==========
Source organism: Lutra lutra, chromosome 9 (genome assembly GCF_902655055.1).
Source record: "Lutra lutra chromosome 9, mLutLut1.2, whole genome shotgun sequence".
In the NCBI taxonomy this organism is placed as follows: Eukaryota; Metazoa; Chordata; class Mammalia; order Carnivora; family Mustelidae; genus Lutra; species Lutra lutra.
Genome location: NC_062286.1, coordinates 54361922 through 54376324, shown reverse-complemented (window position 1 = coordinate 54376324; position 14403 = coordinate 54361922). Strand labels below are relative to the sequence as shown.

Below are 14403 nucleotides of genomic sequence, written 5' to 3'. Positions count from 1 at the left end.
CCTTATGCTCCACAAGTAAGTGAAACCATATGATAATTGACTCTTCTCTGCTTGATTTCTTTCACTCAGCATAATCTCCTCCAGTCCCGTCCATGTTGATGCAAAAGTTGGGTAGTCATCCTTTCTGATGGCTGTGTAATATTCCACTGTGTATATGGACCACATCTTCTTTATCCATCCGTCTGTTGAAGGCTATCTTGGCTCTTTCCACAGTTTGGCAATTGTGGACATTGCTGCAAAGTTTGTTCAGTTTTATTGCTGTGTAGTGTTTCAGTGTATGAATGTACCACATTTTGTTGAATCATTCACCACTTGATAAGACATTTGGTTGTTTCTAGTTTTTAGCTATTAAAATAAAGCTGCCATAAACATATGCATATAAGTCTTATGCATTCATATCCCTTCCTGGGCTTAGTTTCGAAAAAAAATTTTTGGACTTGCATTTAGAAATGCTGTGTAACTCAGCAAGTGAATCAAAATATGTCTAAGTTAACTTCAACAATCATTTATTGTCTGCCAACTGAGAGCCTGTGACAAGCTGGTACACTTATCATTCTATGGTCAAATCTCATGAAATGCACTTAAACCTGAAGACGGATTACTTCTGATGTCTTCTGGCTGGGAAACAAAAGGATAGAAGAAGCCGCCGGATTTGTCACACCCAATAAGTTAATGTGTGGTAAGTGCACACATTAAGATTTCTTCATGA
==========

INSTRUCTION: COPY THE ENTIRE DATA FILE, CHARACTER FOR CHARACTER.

Source organism: Lutra lutra, chromosome 9 (genome assembly GCF_902655055.1).
Source record: "Lutra lutra chromosome 9, mLutLut1.2, whole genome shotgun sequence".
In the NCBI taxonomy this organism is placed as follows: Eukaryota; Metazoa; Chordata; class Mammalia; order Carnivora; family Mustelidae; genus Lutra; species Lutra lutra.
Genome location: NC_062286.1, coordinates 54361922 through 54376324, shown reverse-complemented (window position 1 = coordinate 54376324; position 14403 = coordinate 54361922). Strand labels below are relative to the sequence as shown.

Below are 14403 nucleotides of genomic sequence, written 5' to 3'. Positions count from 1 at the left end.
CCTTATGCTCCACAAGTAAGTGAAACCATATGATAATTGACTCTTCTCTGCTTGATTTCTTTCACTCAGCATAATCTCCTCCAGTCCCGTCCATGTTGATGCAAAAGTTGGGTAGTCATCCTTTCTGATGGCTGTGTAATATTCCACTGTGTATATGGACCACATCTTCTTTATCCATCCGTCTGTTGAAGGCTATCTTGGCTCTTTCCACAGTTTGGCAATTGTGGACATTGCTGCAAAGTTTGTTCAGTTTTATTGCTGTGTAGTGTTTCAGTGTATGAATGTACCACATTTTGTTGAATCATTCACCACTTGATAAGACATTTGGTTGTTTCTAGTTTTTAGCTATTAAAATAAAGCTGCCATAAACATATGCATATAAGTCTTATGCATTCATATCCCTTCCTGGGCTTAGTTTCGAAAAAAAATTTTTGGACTTGCATTTAGAAATGCTGTGTAACTCAGCAAGTGAATCAAAATATGTCTAAGTTAACTTCAACAATCATTTATTGTCTGCCAACTGAGAGCCTGTGACAAGCTGGTACACTTATCATTCTATGGTCAAATCTCATGAAATGCACTTAAACCTGAAGACGGATTACTTCTGATGTCTTCTGGCTGGGAAACAAAAGGATAGAAGAAGCCGCCGGATTTGTCACACCCAATAAGTTAATGTGTGGTAAGTGCACACATTAAGATTTCTTCATGA